Record numbers of gay and bisexual men were diagnosed with HIV in New Zealand last year, new statistics show.
The AIDS Epidemiology Group at the University of Otago found 90 new infections of the virus which can lead to AIDS among gay and bisexual men in 2010.
That contrasted with record low rates of new infections among heterosexuals, who accounted for just 35 of the 149 new HIV diagnoses made through antibody testing.
One child - born in 2006 - was diagnosed with HIV contracted from their mother in 2010.
A further 39 people were diagnosed with AIDS. Of those, twenty-five were men infected through sex with other men, 11 through heterosexual sex, one through injecting drugs, and two where the means of infection was unknown.
New Zealand Aids Foundation director Shaun Robinson said the statistics showed the HIV epidemic had never been worse for New Zealand's gay community.
It raised "grave concerns" for the safety of gay and bisexual men, he said.
"Not even in the early days of AIDS in the 1980s were rates of infection this bad in New Zealand."
Mr Robinson said 15 of the 23 people for whom the cause of HIV transmission was still unknown were likely to be gay or bisexual men.
That would make 2010 the worst year for new infections among gay and bisexual men in history, he said. The previous peak was 93 in 2008.
He called for more HIV testing to make sure the disease is diagnosed while it is still in its early stages.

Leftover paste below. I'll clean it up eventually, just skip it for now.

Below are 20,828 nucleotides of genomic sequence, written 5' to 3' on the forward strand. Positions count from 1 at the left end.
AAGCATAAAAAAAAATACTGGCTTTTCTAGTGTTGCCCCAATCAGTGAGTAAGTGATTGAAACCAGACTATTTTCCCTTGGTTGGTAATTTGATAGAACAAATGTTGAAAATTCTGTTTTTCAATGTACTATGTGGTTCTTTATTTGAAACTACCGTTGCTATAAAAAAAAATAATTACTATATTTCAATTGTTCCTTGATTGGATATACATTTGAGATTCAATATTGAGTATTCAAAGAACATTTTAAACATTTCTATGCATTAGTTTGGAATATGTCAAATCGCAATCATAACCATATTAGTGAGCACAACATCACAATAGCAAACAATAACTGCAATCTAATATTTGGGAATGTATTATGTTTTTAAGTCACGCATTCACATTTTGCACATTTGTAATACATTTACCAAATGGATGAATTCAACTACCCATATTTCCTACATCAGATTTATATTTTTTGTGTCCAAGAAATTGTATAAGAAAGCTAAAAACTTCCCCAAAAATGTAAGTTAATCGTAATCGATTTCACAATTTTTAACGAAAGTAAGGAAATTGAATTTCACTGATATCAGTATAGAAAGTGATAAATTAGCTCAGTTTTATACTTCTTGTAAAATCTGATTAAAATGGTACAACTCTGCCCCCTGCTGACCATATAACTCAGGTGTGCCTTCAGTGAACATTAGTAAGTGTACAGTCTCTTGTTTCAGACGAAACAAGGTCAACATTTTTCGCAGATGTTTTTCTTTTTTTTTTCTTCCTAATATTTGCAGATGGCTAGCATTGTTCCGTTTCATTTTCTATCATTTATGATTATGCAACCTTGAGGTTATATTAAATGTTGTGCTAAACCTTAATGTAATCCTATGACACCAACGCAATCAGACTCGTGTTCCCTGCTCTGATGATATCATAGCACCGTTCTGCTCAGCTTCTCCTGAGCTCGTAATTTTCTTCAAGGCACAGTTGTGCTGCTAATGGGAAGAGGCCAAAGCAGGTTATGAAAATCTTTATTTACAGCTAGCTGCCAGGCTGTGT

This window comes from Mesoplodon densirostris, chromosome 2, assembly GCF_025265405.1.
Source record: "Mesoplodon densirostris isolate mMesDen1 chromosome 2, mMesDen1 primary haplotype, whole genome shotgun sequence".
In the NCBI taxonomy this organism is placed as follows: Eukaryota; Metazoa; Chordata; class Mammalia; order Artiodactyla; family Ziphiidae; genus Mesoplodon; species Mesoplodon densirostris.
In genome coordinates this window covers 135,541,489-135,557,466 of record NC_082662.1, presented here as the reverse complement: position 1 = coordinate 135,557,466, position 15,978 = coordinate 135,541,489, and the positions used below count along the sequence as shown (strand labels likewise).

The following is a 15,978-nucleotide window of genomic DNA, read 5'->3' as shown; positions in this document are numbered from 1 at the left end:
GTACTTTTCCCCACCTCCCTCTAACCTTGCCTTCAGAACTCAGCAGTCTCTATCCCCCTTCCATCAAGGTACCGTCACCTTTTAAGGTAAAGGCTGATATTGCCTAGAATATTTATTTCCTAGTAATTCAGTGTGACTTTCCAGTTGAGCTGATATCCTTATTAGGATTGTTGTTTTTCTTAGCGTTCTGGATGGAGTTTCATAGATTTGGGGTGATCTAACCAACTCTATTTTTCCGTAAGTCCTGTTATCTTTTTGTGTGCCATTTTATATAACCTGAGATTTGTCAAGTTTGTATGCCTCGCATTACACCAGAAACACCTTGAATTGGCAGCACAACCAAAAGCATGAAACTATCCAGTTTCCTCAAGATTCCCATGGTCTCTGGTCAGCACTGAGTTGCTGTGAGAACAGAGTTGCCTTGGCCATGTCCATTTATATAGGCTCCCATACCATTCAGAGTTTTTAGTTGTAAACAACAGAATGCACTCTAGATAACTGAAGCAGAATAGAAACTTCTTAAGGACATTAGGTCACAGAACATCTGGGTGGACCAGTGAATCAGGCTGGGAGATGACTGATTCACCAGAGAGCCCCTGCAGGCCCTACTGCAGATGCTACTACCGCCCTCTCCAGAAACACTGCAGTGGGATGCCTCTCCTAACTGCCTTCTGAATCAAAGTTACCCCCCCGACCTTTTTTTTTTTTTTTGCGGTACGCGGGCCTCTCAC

"These men may have had HIV and been sexually active for a long time before they were diagnosed which means they missed out on treatment and were also likely to be more infectious.
"This situation could have been avoided by regular HIV testing."
However, he was encouraged by the lower rates of HIV infection among heterosexuals in New Zealand.
Having just 35 new infections was remarkable considering new cases of the disease among heterosexuals reached a record high of 87 in 2006, he said.
"That's great news for heterosexual New Zealanders and it should be a cause for celebration."
There have been 3474 people diagnosed with HIV in New Zealand - 678 of whom have since died.
It is estimated there are 1800 people with HIV still living in the country.
Mr Robinson said those 1800 people had been "needlessly infected".
HIV/AIDS is preventable through the use of condoms and lube and regular testing ensures people get treatment and don't infect others, he said.
"We will be increasing our efforts to make this a widespread community norm."